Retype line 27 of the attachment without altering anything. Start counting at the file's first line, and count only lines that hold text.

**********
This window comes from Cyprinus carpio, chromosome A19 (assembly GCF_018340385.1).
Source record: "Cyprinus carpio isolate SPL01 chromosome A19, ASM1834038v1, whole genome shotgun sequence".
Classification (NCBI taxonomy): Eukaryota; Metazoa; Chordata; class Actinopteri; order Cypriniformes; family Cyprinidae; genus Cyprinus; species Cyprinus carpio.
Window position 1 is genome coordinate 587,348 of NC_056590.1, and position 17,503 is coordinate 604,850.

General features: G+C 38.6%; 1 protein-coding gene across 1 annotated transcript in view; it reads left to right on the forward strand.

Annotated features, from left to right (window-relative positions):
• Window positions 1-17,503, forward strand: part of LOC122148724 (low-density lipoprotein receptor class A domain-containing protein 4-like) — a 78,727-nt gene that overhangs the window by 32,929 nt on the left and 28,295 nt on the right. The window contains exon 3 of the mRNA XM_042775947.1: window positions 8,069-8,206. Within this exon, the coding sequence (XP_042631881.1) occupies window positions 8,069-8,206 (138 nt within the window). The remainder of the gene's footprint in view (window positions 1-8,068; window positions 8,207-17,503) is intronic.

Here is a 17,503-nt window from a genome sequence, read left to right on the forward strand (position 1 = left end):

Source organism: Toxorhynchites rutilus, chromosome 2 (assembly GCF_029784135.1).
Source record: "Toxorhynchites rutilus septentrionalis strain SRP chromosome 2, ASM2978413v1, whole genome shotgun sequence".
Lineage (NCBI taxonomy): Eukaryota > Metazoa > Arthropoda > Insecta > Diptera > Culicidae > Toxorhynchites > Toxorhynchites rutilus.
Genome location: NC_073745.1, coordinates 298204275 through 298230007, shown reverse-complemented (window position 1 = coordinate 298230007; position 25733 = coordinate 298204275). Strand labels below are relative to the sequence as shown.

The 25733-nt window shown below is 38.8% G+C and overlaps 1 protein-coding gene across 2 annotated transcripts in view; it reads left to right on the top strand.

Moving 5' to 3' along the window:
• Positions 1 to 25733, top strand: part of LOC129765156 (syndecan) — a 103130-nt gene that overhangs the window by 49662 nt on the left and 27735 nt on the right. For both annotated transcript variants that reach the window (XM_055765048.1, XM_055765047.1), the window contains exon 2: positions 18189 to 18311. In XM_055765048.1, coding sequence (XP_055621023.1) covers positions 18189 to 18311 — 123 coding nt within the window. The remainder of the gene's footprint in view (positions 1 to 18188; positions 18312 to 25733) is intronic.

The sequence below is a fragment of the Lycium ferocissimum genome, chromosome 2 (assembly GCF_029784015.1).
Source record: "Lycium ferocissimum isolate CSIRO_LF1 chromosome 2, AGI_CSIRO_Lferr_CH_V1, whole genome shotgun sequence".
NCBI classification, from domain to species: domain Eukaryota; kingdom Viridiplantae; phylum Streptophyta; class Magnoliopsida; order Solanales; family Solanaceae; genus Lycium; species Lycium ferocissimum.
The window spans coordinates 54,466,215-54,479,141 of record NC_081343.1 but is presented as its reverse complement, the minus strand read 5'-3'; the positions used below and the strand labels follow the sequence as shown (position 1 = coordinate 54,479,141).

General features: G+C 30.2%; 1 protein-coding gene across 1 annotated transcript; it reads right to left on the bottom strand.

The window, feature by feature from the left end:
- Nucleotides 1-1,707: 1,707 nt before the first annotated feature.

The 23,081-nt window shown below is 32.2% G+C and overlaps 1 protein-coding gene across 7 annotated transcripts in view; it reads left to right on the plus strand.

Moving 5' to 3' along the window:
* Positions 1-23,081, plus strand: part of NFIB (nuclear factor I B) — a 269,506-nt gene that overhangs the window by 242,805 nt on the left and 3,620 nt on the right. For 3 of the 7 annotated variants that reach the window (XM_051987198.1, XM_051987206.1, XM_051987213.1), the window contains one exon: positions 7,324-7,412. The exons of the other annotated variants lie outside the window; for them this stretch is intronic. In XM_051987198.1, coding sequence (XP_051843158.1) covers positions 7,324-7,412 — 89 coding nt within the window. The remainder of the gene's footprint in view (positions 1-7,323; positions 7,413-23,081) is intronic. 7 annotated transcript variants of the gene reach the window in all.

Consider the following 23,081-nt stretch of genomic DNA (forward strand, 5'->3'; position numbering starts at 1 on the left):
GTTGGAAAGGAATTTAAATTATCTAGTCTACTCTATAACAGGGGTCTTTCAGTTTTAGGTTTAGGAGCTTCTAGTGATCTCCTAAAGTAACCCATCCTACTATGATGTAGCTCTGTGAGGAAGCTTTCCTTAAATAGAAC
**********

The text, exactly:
GTTGGAAAGGAATTTAAATTATCTAGTCTACTCTATAACAGGGGTCTTTCAGTTTTAGGTTTAGGAGCTTCTAGTGATCTCCTAAAGTAACCCATCCTACTATGATGTAGCTCTGTGAGGAAGCTTTCCTTAAATAGAAC